Doki Doki Literature Club: The Faces of Evil

A story of romance, adventure, and suffering.

Thanks to this game I can now add “Literature Club” and “cupcakes” to my list of trigger words. Doki Doki Literature Club changes a man.

This is one of those games that’s the most frustrating to review, because to talk about what makes this game special would give it all away. There’s only one thing you need to know before going in yourself: keep going no matter what, because this game is not what it seems.

What does it seem like at first? A bland, trope-heavy harem-style visual novel, albeit with good art and above-average writing. You have your small band of love-starved schoolgirls, each with their own eye-rolling stereotype: you have your air-headed pixie dream girl Sayori, your shy bookish weirdo Yuri, your Grade-A captain-of-everything Monika, and your jerkass tsundere loli Natsuki. Petty fights ensue. Choices are made. Hearts are broken. Love is confessed. Yada yada yada.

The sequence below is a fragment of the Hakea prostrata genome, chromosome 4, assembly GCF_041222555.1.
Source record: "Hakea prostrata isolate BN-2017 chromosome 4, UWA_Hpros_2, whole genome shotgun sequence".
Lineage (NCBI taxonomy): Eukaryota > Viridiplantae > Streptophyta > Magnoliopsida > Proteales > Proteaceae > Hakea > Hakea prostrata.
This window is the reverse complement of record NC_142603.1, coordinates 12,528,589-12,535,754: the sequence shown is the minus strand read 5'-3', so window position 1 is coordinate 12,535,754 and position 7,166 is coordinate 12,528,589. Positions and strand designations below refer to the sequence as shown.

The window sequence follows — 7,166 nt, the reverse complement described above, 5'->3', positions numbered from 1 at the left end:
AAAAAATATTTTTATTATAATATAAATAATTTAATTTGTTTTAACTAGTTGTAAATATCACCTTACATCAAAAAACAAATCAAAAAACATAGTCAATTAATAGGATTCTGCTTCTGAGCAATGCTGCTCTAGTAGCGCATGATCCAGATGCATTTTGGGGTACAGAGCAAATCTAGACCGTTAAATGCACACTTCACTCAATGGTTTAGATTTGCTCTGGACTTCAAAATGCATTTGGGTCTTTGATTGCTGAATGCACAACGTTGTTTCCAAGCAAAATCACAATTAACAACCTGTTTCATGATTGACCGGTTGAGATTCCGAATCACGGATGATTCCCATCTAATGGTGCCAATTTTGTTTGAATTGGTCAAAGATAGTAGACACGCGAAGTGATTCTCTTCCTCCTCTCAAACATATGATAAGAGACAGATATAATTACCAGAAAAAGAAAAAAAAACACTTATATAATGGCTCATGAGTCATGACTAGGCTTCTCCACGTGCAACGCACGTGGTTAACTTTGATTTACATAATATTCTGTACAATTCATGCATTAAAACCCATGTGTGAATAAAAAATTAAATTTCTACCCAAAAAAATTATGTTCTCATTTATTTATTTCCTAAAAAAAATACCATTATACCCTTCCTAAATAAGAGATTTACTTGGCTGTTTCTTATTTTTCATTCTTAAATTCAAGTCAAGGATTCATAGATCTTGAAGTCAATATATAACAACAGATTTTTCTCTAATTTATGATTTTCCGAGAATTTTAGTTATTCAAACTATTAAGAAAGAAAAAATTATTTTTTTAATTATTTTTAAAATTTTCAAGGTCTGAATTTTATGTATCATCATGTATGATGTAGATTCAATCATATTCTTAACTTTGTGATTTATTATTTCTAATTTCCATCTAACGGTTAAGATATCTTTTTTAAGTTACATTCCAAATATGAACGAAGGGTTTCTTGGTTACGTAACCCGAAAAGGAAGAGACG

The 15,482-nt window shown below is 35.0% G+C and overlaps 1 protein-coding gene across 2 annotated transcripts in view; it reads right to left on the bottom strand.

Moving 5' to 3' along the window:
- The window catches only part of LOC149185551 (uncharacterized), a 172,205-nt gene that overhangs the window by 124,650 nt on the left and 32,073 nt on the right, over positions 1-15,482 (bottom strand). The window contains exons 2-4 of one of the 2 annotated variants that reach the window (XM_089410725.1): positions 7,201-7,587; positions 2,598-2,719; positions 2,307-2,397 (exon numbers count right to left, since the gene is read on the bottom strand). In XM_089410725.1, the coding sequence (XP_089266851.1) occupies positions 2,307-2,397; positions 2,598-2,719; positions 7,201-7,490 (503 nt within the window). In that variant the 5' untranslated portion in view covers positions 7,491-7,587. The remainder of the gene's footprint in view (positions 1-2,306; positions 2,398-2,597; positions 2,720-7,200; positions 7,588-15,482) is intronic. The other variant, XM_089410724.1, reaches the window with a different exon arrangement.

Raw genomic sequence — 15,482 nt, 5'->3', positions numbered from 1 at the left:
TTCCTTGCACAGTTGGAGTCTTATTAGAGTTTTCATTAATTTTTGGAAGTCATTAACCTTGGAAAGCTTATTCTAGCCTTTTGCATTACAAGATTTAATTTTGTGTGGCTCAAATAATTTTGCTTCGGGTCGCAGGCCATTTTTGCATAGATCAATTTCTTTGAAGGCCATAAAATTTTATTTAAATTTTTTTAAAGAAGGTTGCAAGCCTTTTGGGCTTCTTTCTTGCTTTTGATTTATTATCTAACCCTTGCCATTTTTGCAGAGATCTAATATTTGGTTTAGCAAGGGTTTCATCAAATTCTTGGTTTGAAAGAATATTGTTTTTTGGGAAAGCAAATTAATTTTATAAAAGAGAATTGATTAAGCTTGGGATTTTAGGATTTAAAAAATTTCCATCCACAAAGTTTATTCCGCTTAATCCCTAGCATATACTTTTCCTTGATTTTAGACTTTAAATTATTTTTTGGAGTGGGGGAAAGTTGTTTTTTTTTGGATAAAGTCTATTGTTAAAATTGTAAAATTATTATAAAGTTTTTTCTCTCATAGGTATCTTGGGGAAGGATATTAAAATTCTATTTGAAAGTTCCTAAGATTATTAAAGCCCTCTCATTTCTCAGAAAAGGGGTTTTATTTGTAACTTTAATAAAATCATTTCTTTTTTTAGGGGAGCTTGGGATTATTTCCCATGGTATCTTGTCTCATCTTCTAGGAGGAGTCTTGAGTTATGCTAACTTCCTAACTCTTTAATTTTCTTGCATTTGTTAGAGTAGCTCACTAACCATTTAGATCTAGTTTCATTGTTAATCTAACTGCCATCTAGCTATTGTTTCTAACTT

There is only one warning that Doki Doki Literature Club gives the readers that it’s anything more than a pandering, trite, and milquetoast VN:

This game is not suitable for children
or those who are easily disturbed.

And that’s all I’m going to say about the plot. Period. Any more than that would ruin it. What I will say is this: heed that warning.

It makes it tough to decide who I would recommend this game to (and I do, do recommend it); visual novel fans who just want a little cute harmless drama will get more than they signed up for, and non-visual novel fans will have to suffer through an entire visual novel until things start to get…different. The only reason I heard of it was through word of internet and the reports of the hidden horrors within. I went into it blind, as anyone reading this should. And by the time the credits rolled I think I broke at least 3 things on the spiritual level. I might have concerned my roommates a little as I staggered downstairs and gibbered about the evils of Doki Doki Literature Club. In the same wide-eyed breath I recommended that they give it a try themselves. Again I won’t spoil story, but I’ll tell you about what I felt. First came boredom. Then happiness. Then sadness. Then fear. Then sadness again. Then fear. Then fear. Then fear.